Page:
All the Firsts we experience are occasions that once brought great joy and are now sources of sorrow and loss. Birthdays, Anniversaries and Holidays celebrated without our soul mates. All spent in a fog of longing and tears, with everyone begging us to try and enjoy ourselves.

They mean well, and in our deepest minds we know this. But our hearts and minds scream within us … “HOW CAN YOU CELEBRATE???!!! HOW CAN I CELEBRATE???!!!” So we smile and fade into our quiet fog and do what we do to get through each event.

I prayed. I prayed through each and every First. I thanked God each morning as I witnessed the sun shining through the sheers in my bedroom through the fog. Praying that this too would pass.

Widow’s fog doesn’t so much as pass as it fades.

Today, right now, I’m okay. I have clarity. However, as I tire the fog will come closer. The fog is only remedied by taking care of oneself.

The counsel of a wiser widow to the new widow is this:

Be kind to yourself. Rest. It’s okay to feel your emotions. No we don’t move on. We do move forward. Do what is right for you. No big decisions or changes for a year!                    And more …

No, this won’t pass. Loss of this magnitude changes a person, irrevocably. Our sadness will not pass, it will change and become something we manage. We will move on in our lives one way or the other, but it won’t pass.

Our Loves passed. They went on home to eternity. They will remain tucked gently within out hearts. We will converse with them. We will dream of them. We will forever love them, because as they say …

Grief is bore out of love. Where there is great grief, there was great love.


Grief never ends, it only changes. It’s a passage, not a place to stay. Grief is not a sign of weakness, not a lack of faith. It is the price of love. ~all-greatquotes.com


Grief is the price we pay for love. ~Queen Elizabeth II

Thank you for reading! And HIT the Five Minute Friday button below and check out the other amazing writers who are participating! God bless you.



13 thoughts on “Widow’s Fog … this too shall pass

  1. What a beautiful, tender, powerful post. I salute – and thank – you for having the strength to share it. So much of it rang true to me (whilst fully appreciating, as you point out, that no-one can truly understand the loss of a spouse until one has lived through it). I’ve been the victim of DV, and do feel I lost my husband (he’s been diagnosed with a mental illness and the man I knew simply isn’t ‘here’ any longer). So many of your sentences rang true for me. And, yes, grief never goes away, we just accommodate to it (I still, after 16 years of losing my father – at that time a young man – grieve for him, pretty much every day, but I’ve learnt to accommodate it, so it’s not so crushing). I salute your bravery. Things like this are lone pathways through our own lives and we have to seek meaning where it can be found. Helen {A FMF friend}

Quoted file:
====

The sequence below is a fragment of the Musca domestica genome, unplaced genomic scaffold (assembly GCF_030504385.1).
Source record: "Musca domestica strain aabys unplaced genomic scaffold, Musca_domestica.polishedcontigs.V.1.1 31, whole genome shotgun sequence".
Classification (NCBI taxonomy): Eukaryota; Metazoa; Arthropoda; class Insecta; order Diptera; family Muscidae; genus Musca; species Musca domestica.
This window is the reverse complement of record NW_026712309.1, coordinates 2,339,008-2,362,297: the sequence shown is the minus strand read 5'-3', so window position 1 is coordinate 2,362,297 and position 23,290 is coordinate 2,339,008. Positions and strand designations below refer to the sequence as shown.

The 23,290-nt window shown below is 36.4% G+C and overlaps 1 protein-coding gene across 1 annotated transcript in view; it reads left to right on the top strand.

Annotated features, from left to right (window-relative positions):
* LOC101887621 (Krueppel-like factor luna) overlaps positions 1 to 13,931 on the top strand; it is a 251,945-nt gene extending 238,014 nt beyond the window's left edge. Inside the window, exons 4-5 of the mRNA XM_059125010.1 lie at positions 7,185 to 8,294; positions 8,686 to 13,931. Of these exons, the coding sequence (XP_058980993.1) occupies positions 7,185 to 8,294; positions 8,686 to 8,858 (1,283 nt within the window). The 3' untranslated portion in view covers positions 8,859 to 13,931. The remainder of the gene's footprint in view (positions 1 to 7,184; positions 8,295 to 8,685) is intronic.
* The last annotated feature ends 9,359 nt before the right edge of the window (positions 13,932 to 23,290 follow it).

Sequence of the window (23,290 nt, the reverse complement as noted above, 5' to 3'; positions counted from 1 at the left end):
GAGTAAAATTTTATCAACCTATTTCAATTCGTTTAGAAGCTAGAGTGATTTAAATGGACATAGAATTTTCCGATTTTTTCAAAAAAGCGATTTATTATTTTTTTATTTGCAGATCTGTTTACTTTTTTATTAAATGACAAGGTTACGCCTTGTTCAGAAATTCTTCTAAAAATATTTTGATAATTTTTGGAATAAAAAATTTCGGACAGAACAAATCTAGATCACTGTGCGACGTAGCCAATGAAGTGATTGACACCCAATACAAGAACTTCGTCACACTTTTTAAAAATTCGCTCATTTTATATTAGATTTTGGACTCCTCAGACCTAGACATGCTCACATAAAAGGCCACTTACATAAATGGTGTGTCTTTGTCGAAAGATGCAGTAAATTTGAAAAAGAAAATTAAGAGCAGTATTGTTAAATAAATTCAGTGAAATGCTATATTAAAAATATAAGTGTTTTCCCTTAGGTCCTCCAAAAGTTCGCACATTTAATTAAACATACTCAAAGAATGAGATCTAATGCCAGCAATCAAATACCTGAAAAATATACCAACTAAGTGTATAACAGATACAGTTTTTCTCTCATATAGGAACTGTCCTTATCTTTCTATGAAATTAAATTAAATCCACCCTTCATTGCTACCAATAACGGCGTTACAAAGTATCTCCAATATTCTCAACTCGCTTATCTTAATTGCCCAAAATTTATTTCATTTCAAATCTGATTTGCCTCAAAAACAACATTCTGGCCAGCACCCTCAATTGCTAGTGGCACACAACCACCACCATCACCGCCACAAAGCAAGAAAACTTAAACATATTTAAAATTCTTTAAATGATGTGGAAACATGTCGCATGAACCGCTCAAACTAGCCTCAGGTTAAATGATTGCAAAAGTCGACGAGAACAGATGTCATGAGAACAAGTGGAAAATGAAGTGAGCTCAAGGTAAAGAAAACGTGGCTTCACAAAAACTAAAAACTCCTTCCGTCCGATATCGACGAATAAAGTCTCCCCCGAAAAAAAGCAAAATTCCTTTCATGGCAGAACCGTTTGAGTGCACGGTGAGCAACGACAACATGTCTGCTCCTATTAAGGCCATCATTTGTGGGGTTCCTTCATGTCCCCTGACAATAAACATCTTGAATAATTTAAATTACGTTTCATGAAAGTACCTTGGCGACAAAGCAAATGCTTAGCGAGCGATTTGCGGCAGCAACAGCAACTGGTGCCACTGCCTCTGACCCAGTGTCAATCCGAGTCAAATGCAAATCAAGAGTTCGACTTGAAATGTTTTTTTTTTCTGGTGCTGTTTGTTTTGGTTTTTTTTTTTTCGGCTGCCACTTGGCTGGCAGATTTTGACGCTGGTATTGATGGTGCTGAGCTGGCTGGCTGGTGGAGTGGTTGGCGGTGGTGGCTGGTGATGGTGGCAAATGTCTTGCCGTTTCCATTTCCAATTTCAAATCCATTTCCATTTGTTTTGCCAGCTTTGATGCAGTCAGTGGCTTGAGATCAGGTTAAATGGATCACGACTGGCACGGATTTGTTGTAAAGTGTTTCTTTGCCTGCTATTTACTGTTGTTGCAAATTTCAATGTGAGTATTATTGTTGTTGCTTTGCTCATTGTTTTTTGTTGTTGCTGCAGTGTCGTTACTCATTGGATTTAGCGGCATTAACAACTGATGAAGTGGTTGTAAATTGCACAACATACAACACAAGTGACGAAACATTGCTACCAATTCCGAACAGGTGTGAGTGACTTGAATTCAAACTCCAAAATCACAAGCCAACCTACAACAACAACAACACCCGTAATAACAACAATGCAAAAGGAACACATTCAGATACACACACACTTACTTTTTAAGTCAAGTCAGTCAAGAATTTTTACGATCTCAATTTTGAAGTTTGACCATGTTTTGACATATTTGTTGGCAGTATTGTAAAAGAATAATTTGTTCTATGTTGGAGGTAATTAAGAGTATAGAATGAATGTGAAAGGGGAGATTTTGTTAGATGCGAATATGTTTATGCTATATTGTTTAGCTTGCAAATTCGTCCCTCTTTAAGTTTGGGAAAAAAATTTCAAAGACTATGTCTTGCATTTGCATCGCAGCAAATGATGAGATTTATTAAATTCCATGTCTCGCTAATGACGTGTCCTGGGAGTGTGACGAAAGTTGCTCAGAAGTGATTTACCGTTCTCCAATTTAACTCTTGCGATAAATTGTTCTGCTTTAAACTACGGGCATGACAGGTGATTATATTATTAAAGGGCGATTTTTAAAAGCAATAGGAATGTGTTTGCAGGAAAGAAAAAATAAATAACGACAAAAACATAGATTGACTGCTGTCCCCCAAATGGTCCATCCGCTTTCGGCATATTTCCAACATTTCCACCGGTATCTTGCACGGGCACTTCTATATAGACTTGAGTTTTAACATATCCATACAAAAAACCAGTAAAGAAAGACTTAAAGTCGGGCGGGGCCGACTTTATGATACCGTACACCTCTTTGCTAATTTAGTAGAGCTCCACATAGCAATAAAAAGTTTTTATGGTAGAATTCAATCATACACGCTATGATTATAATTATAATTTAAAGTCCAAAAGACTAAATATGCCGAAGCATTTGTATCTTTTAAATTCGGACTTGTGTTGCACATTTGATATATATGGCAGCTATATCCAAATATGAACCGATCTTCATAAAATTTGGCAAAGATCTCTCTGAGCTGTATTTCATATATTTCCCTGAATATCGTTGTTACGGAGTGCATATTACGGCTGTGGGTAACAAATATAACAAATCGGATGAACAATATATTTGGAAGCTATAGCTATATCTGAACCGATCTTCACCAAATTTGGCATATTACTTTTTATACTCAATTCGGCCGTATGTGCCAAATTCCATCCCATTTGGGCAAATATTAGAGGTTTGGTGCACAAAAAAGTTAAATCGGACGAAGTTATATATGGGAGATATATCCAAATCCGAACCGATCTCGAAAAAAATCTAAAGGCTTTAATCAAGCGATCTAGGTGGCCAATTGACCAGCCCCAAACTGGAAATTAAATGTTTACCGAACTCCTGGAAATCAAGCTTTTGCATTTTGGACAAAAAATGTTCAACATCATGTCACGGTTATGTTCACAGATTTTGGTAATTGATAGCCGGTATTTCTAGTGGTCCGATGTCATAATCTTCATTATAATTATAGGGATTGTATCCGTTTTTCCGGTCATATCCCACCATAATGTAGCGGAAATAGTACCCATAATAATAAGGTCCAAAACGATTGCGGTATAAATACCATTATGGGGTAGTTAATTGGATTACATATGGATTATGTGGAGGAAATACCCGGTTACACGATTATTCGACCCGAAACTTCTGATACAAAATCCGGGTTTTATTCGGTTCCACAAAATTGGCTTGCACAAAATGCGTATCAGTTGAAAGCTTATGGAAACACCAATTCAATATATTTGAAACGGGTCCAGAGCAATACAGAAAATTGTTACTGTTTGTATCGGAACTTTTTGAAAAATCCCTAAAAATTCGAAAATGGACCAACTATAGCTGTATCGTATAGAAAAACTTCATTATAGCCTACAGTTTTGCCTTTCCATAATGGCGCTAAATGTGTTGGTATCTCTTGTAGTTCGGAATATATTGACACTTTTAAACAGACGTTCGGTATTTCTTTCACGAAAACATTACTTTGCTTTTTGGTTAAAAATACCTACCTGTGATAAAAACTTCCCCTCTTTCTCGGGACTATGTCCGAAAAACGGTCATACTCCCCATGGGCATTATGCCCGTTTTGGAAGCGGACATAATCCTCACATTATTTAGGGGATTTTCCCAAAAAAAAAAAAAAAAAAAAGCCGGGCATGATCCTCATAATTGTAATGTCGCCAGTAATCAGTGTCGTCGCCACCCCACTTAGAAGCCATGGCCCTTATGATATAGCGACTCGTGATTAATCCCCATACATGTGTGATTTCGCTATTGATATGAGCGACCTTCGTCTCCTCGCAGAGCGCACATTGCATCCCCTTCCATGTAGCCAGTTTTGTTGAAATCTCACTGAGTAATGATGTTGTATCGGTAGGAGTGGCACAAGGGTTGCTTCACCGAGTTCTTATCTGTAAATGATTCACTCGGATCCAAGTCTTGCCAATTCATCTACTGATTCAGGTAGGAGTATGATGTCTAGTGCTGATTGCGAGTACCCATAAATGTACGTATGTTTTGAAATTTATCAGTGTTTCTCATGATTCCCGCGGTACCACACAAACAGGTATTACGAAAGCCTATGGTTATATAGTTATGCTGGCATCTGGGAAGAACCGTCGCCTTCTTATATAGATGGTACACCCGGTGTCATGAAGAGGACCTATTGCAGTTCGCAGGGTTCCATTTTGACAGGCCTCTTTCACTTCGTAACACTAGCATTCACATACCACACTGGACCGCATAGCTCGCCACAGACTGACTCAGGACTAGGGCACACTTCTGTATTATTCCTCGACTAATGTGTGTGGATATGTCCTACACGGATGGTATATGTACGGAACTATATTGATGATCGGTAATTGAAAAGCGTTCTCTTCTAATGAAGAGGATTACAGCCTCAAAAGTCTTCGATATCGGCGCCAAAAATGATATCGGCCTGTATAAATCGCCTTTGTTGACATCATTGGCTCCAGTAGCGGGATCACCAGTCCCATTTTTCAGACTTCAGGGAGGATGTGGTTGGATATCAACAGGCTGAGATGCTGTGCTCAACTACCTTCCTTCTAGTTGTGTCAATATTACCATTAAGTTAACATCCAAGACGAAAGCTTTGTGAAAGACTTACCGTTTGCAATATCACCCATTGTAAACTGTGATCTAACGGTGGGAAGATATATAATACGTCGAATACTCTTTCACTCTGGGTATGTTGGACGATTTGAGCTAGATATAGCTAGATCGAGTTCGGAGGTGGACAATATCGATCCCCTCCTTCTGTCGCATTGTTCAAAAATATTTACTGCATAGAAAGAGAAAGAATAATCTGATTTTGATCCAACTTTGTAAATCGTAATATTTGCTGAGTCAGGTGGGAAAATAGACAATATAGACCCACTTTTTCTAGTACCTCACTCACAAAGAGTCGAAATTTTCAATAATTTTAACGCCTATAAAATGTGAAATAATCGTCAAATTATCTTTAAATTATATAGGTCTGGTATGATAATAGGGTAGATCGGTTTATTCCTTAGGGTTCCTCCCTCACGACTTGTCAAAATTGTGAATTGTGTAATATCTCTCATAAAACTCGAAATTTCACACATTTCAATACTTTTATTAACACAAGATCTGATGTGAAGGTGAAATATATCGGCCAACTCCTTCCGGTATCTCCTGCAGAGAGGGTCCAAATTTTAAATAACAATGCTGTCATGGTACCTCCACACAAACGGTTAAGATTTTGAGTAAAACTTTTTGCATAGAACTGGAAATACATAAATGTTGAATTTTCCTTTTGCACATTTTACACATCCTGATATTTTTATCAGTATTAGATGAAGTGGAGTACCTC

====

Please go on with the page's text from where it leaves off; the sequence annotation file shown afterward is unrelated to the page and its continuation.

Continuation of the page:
• Helen, Thank you so much. I agree, having lost your husband to mental illness is very close … My mother is mentally ill too, though it doesn’t feel so much as I lost her, rather as if I never truly knew her, completely. So, while I relate, I cannot imagine your loss. Thank you, again, for your kind words and God bless you.


  2. This is a beautiful post. I’m sorry for the loss of your husband. I have never experienced this and, as you say, I can’t imagine the heartbreak but I can see that this is not something that will pass. Your love will always remain and so there will always be grief until you are united again. Praying for you to know God’s comfort and presence with you as you mark this anniversary and as you keep moving forward.


  3. What a beautiful post. I cannot imagine your pain and loss because it scares me to think about it. I am praying for you today that God will continue to fill you up as you write. Blessings on your book.


    • Thank you so much. I had to read the post you are commenting on, as it is just over 3 months old!!! I am amazed that I could read it and not cry. Every word is true and more so!!! The pain of this loss is deep, but I am handling it, as we all learn, somehow, to do. Don’t think about it 🙂 it’s definitely a scary thought! Thanks for the kind words and encouragement. God bless you.